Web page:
Introduction

In the earlier days of the internet, people used to say they were “going online.” Today, people are outnumbered by billions of objects and devices that are connected to the web. This phenomenon has become known as the Internet of Things (IoT), in which embedded computers enable everyday objects to interact with their environments and generate unprecedented amounts of data that helps us to control and organize the world around us.

Today, the internet is the world’s main channel for growth and innovation. The massive technological overhaul that is IoT will permanently change the relationship between people and machines, and create a slew of opportunities for businesses that recognize the internet’s burgeoning ability to influence the physical world. Through smart devices, inanimate objects will make spot decisions, elicit quick responses and derive automated solutions in an increasingly complex network.

Gartner analysts have stated that they expect over 50 percent of new business processes and systems to incorporate some element of IoT by the year 2020. IoT has the potential to redefine key value chain operations, and with respect to procurement and supply chain, could result in those business functions becoming more decentralized, streamlined and efficient.

A Supply Chain that Thinks for Itself

With companies worldwide digitizing essential functions internally and along their supply chains, the impact of IoT is already being felt. From product tracking to order processing, from inventory management to warehousing, the supply chain is embracing an IoT-led disruption through machines, factories and infrastructure.

It’s early yet in the IoT journey, but many manufacturing companies have already started to make inroads, investing in digital technologies like sensors or connectivity devices, and in software and applications like linked automation systems which could execute shop floor processes as soon as orders are received. In extrapolation, every supply chain process from material management, storage, delivery, invoicing and payment could also follow suit, forming one fully integrated, independent system which will operate autonomously via the IoT.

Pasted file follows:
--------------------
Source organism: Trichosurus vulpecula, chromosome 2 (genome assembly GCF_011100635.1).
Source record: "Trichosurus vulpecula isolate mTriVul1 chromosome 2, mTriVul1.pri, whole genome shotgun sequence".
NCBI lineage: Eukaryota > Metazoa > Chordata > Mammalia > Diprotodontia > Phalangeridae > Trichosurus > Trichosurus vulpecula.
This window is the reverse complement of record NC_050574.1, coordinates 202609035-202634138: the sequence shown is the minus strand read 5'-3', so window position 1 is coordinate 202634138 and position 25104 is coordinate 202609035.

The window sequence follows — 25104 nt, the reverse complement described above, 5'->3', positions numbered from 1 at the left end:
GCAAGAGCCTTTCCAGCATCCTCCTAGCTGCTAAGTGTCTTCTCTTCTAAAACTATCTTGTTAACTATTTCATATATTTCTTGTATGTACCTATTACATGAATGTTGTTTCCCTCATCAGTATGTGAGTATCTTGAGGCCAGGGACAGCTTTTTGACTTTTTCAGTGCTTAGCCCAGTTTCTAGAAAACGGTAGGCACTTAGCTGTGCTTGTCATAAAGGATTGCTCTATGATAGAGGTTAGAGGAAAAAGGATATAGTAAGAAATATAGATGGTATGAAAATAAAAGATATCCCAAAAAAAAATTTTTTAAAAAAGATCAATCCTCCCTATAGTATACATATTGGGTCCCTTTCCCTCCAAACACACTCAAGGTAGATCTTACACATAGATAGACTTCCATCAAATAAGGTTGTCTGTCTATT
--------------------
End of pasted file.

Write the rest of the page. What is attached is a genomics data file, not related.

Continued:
Impact Of Iot On Supply Chains

How It Works

Physical objects – buildings, cars, thermostats, coffee makers, alarm systems, electrical systems, streets and sidewalks – are embedded with electronics, software, sensors, actuators, and network connectivity with smart devices, enabling these tangible objects to send and receive data.

The IoT assimilates the physical world into programmable computing systems, enabling everyday objects to be sensed, monitored and administered remotely within an existing network infrastructure. This improves efficiency, accuracy and cost savings, while reducing human overhead costs.

Embracing Industry 4.0

The latest trends in automation and data exchange in manufacturing technology have been collectively dubbed “Industry 4.0.” A key product of Industry 4.0 is the “smart factory” – highly advanced, modular workshops where mechanisms known as cyber-physical systems supervise real-world activities by means of computer-based algorithms linked to the internet.

Using IoT, these cyber-physical systems virtually map every element of the physical surroundings they control. Over this augmented nexus, they interact with one another and with humans alike, making informed, decentralized decisions pertaining to the value chain and its participants.

Smart Factory

Using IoT: A Sampling of Sectors

IoT will have an ever-expanding pool of applications for commercial enterprises as it continues to address a variety of industry-specific challenges.

  • For retail, IoT shows promise for boosting supply chain efficiencies, developing new business avenues, and redefining the consumer experience.
  • In the construction space, IoT is already helping lower energy costs, improve sustainability, and ensure compliance standards are met by supplying data from multiple systems.